On 13 October ETIPWind organised a session as part of the EU Sustainable Energy Week whose theme this year was: ‘Towards 2030: Reshaping the European Energy System’. Experts presented the results of three innovative projects funded by the European Commission’s Horizon2020 programme that will contribute to the acceleration of offshore wind deployment.
Offshore wind will play a pivotal role in delivering on Europe’s new climate and energy ambitions of cutting greenhouse gas emissions by 55% by 2030 and setting the course towards climate neutrality by 2050. To achieve this the European Commission set out its Offshore Renewable Energy Strategy to increase offshore wind capacity from 12 GW in the EU-27 currently to at least 60 GW by 2030 and to 300 GW by 2050. The ETIPWind session explored how Research & Innovation will contribute to this scale-up in offshore wind.
In his opening remarks Carlos Eduardo Lima da Cunha of the European Commission identified the four main priorities for wind energy research funding through Horizon Europe, the EU’s next research programme. Wind technology improvements, floating offshore wind in southern sea basins, improving circularity and overall sustainability, and creating pathways to enhance social acceptance. Calls for proposals on these topics will be open in 2021 and 2022.
One of the biggest challenges in offshore wind is the higher material degradation caused by the harsh conditions. This means maintenance costs are much higher offshore compared to onshore. César Yanes of Iberdrola highlighted the importance of the ROMEO Project to reduce the operation and maintenance cost of the offshore wind farms. The results of the project will enable the sector to increase the lifetime of key turbine components, decrease downtime and increase the wind farm’s production reliability.
Most offshore wind turbines installed in Europe are fixed to the bottom with a large steel monopile. Installing these monopiles is a delicate and capital-intensive exercise. The ELICAN project has developed a new self-installing tower and foundation that would cut installation costs drastically. The project installed a first 5MW turbine on a prototype concrete foundation in Spanish waters of 30 meters deep. According to Javier Nieto from ESTEYCO, the technology would also be less loud and more environmentally friendly than its more common steel-based alternatives.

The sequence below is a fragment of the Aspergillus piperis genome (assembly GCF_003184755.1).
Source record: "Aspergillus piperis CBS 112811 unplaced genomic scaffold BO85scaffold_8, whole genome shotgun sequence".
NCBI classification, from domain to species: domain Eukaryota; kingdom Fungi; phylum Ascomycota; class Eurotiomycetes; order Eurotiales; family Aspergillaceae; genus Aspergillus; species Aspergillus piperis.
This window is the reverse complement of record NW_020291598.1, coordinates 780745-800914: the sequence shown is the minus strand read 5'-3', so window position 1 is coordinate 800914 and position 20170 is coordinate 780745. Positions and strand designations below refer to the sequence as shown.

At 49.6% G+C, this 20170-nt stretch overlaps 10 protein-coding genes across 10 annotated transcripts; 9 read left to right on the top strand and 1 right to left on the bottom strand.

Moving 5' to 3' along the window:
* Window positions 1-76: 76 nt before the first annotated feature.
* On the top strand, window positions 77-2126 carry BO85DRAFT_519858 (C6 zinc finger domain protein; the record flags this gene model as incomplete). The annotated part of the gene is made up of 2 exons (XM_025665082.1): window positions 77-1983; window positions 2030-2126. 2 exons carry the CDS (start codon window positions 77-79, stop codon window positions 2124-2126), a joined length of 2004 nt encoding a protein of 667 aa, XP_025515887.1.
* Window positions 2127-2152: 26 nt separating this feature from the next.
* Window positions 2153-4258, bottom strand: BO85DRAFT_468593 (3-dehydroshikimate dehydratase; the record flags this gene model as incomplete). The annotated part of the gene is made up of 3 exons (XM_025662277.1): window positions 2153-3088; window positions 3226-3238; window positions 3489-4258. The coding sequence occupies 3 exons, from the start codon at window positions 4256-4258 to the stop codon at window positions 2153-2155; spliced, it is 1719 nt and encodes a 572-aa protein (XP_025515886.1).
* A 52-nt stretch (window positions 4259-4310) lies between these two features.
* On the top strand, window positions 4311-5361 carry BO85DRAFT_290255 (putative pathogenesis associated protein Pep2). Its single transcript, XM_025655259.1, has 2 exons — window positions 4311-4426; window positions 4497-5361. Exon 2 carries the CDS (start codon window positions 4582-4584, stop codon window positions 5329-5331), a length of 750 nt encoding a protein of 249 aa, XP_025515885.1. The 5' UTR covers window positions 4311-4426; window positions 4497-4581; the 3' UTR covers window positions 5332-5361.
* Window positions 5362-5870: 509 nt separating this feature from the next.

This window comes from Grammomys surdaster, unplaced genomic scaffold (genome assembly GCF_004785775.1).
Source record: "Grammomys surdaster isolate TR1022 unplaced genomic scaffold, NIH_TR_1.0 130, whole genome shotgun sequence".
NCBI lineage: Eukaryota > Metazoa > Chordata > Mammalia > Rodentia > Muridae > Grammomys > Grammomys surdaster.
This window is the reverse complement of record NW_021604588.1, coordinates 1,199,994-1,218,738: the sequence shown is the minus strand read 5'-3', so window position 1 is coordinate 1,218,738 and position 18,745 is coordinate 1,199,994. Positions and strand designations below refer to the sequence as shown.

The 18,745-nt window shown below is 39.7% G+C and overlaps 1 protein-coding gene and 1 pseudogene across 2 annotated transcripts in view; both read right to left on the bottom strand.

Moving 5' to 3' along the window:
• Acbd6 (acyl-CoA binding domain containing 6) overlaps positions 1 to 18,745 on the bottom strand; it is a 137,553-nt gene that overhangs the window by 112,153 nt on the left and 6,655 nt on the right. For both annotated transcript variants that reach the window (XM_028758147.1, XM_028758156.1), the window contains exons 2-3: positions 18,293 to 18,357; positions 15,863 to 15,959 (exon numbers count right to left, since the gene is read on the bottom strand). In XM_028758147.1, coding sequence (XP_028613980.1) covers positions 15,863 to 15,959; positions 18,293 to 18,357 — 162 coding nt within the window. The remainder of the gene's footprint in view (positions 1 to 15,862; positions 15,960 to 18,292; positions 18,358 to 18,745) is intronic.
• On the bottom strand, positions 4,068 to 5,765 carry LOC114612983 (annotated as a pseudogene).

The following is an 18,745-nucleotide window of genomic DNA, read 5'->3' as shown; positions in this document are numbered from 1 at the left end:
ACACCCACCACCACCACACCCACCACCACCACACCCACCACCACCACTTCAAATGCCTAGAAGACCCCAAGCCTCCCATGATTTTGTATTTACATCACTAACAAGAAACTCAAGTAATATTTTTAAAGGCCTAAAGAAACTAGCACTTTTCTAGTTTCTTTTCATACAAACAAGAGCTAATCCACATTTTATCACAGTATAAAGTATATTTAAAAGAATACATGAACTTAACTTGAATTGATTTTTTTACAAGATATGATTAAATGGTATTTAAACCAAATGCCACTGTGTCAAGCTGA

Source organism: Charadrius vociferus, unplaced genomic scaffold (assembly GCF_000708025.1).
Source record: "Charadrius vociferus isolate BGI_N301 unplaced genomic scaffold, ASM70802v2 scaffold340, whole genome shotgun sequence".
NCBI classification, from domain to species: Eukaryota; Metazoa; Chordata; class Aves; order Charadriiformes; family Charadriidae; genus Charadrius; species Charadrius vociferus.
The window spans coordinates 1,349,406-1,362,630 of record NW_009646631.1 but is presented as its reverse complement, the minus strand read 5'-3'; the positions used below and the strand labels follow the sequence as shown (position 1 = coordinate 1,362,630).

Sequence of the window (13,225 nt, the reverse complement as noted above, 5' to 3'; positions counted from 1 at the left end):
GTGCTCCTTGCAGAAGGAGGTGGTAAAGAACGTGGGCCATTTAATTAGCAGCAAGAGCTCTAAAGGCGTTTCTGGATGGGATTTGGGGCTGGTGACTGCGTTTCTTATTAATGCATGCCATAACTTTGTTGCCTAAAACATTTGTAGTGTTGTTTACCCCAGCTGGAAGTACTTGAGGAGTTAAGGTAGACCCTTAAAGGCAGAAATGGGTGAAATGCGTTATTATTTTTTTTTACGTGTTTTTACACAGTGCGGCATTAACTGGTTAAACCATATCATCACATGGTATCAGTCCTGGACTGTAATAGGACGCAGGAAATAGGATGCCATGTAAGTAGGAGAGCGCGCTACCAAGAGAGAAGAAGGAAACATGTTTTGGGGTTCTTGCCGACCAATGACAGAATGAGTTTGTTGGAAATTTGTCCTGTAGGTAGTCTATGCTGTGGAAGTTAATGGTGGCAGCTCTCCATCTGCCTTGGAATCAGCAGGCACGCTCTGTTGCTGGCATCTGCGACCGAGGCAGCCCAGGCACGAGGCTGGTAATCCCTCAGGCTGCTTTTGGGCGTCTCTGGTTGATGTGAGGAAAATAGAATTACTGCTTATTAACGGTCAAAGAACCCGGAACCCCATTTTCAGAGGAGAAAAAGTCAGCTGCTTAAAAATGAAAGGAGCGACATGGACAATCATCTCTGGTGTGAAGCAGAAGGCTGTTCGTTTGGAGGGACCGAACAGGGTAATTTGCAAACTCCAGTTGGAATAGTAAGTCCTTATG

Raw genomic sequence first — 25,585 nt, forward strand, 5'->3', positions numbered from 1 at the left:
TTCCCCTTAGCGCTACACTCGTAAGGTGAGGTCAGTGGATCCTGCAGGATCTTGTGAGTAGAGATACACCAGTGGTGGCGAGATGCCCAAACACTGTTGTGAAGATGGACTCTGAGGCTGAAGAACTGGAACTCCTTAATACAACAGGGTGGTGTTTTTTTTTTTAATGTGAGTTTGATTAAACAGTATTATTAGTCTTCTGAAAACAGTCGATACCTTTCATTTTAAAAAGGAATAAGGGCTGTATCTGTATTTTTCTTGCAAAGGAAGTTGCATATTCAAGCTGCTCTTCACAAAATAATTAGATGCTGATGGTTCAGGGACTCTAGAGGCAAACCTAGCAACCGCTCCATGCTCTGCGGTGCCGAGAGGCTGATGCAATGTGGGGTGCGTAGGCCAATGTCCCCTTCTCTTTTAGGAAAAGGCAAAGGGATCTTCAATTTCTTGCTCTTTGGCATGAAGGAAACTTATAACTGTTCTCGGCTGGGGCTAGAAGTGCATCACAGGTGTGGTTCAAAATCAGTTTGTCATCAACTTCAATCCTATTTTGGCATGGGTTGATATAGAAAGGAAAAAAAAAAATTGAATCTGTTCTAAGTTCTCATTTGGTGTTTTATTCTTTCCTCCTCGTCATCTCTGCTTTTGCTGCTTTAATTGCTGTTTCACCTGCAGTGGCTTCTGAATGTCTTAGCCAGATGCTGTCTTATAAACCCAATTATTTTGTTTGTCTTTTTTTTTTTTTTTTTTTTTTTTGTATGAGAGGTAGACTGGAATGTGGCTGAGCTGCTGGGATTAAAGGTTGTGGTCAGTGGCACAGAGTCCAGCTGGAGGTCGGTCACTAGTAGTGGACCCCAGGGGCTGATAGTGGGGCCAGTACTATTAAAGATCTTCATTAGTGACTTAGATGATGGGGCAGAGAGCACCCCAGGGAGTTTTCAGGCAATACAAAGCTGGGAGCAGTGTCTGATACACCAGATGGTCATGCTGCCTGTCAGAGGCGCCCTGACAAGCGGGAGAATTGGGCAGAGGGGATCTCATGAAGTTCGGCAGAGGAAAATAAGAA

Moving into deeper waters will be the future of offshore wind in Europe and the world. Floating offshore wind technology holds the key to unlock more than 15,000 TWh of wind energy in European waters deeper than 60 meters. The FLAGSHIP project aims to bring floating technologies to full maturity and to develop easy-to-industrialise technologies According to Isabel Victorero from ScottishPower the project will lead to a Levelised Cost of Electricity of floating offshore wind of less than 60 €/MWh. This would make floating cost-competitive with bottom-fixed technology.
All participants agreed that to support the growth of offshore wind in Europe the EU needs to continue investing in research and innovation to diversify and scale-up offshore technologies. Research funding should focus on improving designs of innovative foundations, floating substructures, and connecting systems for floating PV and ocean energy devices. Supporting the industrialisation of these technologies will ensure Europe maintains its technological leadership, increases its competitiveness in a global strategic sector, and delivers on its climate targets in the most sustainable and cost-effective way.
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